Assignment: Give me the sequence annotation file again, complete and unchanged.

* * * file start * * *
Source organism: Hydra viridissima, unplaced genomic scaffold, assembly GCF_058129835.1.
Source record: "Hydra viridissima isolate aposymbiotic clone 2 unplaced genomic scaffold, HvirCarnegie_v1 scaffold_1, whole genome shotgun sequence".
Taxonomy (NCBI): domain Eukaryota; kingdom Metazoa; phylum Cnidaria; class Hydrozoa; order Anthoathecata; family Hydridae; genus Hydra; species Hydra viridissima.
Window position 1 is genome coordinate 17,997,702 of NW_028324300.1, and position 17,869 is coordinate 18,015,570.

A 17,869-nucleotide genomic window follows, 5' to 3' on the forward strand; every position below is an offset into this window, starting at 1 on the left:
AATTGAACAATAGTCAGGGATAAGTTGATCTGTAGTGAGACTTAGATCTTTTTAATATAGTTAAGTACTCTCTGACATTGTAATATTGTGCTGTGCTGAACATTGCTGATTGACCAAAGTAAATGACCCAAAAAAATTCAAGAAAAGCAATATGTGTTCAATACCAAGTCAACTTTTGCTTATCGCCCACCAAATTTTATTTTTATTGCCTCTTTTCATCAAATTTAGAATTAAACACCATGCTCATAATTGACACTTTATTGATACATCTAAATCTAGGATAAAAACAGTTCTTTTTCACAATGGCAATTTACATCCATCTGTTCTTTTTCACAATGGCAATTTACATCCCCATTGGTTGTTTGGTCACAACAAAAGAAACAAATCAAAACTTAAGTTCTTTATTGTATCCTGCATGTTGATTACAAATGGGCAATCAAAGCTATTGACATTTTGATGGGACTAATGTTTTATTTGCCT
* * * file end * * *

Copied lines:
Source organism: Hydra viridissima, unplaced genomic scaffold, assembly GCF_058129835.1.
Source record: "Hydra viridissima isolate aposymbiotic clone 2 unplaced genomic scaffold, HvirCarnegie_v1 scaffold_1, whole genome shotgun sequence".
Taxonomy (NCBI): domain Eukaryota; kingdom Metazoa; phylum Cnidaria; class Hydrozoa; order Anthoathecata; family Hydridae; genus Hydra; species Hydra viridissima.
Window position 1 is genome coordinate 17,997,702 of NW_028324300.1, and position 17,869 is coordinate 18,015,570.

A 17,869-nucleotide genomic window follows, 5' to 3' on the forward strand; every position below is an offset into this window, starting at 1 on the left:
AATTGAACAATAGTCAGGGATAAGTTGATCTGTAGTGAGACTTAGATCTTTTTAATATAGTTAAGTACTCTCTGACATTGTAATATTGTGCTGTGCTGAACATTGCTGATTGACCAAAGTAAATGACCCAAAAAAATTCAAGAAAAGCAATATGTGTTCAATACCAAGTCAACTTTTGCTTATCGCCCACCAAATTTTATTTTTATTGCCTCTTTTCATCAAATTTAGAATTAAACACCATGCTCATAATTGACACTTTATTGATACATCTAAATCTAGGATAAAAACAGTTCTTTTTCACAATGGCAATTTACATCCATCTGTTCTTTTTCACAATGGCAATTTACATCCCCATTGGTTGTTTGGTCACAACAAAAGAAACAAATCAAAACTTAAGTTCTTTATTGTATCCTGCATGTTGATTACAAATGGGCAATCAAAGCTATTGACATTTTGATGGGACTAATGTTTTATTTGCCT